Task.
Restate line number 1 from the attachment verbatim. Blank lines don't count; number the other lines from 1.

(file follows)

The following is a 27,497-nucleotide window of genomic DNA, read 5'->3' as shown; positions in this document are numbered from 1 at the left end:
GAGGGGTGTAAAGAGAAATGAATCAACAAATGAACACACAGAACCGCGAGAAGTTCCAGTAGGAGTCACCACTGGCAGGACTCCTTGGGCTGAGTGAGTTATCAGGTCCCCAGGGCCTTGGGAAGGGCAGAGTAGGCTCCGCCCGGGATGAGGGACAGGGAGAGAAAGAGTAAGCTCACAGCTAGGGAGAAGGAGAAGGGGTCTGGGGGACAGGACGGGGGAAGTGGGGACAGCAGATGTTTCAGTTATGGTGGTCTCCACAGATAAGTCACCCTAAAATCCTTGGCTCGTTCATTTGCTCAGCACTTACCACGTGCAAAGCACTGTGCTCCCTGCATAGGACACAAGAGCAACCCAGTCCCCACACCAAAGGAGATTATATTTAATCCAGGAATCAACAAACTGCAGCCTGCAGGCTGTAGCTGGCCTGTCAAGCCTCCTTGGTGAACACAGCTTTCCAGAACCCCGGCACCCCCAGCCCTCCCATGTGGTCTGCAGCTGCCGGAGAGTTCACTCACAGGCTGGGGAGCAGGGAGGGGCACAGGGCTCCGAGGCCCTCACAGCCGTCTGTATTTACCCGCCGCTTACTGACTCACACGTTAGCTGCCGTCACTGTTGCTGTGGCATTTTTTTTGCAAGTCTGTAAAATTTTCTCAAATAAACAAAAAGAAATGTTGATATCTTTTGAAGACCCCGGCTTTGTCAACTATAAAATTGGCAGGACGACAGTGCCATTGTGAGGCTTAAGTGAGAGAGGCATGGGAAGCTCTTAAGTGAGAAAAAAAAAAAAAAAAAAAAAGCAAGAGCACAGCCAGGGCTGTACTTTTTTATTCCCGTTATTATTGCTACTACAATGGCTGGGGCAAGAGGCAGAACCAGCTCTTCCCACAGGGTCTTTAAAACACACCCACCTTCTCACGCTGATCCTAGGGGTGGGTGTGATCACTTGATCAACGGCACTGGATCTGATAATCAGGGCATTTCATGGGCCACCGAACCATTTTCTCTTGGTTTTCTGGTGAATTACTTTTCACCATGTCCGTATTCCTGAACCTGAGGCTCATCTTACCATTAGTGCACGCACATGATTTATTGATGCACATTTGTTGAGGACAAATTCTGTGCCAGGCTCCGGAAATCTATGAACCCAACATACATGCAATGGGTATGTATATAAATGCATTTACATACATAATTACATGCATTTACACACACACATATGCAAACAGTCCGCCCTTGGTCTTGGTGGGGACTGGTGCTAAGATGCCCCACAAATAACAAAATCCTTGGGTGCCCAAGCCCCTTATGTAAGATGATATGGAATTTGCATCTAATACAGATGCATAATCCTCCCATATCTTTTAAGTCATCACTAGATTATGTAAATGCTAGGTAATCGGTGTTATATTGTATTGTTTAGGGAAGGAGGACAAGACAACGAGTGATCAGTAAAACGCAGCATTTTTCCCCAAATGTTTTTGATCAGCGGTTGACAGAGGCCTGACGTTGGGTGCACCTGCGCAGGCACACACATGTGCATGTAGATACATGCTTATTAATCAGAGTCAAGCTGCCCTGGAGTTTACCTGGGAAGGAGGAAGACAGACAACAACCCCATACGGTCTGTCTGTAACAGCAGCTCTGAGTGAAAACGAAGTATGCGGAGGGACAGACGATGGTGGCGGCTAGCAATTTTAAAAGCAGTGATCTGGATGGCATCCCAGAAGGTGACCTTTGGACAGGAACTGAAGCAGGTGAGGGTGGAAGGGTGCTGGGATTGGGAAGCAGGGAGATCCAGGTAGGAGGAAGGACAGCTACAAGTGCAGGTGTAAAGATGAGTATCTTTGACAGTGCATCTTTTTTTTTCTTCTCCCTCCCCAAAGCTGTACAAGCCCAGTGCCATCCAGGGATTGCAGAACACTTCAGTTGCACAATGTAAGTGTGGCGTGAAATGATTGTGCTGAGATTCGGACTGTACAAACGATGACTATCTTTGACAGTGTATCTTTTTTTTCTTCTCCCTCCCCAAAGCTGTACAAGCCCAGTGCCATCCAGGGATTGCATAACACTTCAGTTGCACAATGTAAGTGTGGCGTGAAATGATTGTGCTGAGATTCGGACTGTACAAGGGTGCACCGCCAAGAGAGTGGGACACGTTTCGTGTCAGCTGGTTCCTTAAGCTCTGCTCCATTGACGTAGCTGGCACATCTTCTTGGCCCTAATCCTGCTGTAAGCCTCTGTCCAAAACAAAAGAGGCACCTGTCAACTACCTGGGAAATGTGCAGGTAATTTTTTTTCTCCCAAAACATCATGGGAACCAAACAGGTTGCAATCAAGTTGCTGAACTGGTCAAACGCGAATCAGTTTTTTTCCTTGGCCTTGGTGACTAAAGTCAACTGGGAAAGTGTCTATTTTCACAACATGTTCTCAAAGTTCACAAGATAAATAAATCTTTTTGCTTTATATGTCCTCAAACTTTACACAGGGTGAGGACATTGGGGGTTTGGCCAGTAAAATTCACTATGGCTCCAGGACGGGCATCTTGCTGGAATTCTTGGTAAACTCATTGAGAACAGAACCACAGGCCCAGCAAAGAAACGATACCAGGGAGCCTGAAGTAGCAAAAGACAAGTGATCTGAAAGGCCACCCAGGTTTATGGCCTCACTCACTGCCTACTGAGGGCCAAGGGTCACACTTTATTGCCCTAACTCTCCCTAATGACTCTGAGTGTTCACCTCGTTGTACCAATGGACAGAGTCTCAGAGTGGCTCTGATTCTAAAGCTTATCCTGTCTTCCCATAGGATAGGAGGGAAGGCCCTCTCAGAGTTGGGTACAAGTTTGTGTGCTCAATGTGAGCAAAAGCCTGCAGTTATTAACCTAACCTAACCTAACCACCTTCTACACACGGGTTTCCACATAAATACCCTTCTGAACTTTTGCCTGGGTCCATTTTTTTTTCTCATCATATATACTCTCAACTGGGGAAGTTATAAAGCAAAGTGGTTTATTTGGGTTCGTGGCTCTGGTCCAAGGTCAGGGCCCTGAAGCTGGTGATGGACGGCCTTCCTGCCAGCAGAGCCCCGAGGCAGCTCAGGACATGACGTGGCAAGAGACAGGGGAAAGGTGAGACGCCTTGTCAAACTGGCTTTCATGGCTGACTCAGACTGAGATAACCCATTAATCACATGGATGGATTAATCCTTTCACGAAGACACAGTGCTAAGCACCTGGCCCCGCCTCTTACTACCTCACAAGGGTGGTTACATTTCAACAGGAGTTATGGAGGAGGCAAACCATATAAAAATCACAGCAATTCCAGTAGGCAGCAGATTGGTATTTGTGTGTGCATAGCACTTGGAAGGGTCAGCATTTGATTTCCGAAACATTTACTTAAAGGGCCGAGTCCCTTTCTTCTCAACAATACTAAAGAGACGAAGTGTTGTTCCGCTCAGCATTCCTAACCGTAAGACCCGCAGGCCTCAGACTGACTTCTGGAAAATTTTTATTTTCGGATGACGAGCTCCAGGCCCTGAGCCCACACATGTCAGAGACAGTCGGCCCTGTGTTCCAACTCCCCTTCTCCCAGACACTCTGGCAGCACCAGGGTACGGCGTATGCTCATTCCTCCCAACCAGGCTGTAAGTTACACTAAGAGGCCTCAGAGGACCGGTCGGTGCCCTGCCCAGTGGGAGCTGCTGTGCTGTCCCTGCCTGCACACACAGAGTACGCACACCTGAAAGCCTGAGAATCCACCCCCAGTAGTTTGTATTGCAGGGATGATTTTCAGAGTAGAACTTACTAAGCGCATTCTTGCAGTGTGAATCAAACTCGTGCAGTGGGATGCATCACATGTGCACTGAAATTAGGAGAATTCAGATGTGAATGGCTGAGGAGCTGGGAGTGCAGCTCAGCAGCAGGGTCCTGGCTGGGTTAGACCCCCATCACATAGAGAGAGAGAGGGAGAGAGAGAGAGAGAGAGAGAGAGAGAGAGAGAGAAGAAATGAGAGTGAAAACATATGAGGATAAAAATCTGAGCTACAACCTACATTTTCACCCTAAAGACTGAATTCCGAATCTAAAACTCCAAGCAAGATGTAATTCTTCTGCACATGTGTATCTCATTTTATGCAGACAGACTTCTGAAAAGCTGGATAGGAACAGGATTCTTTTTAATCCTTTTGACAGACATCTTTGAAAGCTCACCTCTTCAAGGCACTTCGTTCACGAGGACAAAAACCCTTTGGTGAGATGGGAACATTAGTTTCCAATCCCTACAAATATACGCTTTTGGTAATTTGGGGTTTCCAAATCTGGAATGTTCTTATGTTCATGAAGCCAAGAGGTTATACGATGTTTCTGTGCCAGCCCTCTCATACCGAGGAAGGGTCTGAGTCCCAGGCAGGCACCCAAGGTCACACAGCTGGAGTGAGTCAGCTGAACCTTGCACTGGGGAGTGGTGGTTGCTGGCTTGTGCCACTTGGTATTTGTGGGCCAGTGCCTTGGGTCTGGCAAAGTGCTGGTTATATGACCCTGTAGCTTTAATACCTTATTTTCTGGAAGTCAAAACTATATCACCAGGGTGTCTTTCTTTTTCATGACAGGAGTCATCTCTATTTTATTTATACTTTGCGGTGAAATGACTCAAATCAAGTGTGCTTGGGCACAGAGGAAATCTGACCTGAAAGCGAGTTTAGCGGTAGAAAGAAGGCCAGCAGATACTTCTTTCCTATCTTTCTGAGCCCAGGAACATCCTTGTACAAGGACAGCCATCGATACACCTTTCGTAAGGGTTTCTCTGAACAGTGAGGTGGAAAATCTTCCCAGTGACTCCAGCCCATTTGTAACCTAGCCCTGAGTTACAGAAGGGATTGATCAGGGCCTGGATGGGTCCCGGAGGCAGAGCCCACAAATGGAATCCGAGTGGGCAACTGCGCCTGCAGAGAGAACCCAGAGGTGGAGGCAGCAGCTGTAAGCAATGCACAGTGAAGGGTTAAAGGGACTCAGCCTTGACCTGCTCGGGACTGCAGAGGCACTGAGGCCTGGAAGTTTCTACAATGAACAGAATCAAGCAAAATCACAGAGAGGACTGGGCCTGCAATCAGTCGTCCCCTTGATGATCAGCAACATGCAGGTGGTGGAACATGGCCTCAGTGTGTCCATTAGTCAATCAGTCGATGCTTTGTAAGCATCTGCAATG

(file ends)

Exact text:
The following is a 27,497-nucleotide window of genomic DNA, read 5'->3' as shown; positions in this document are numbered from 1 at the left end: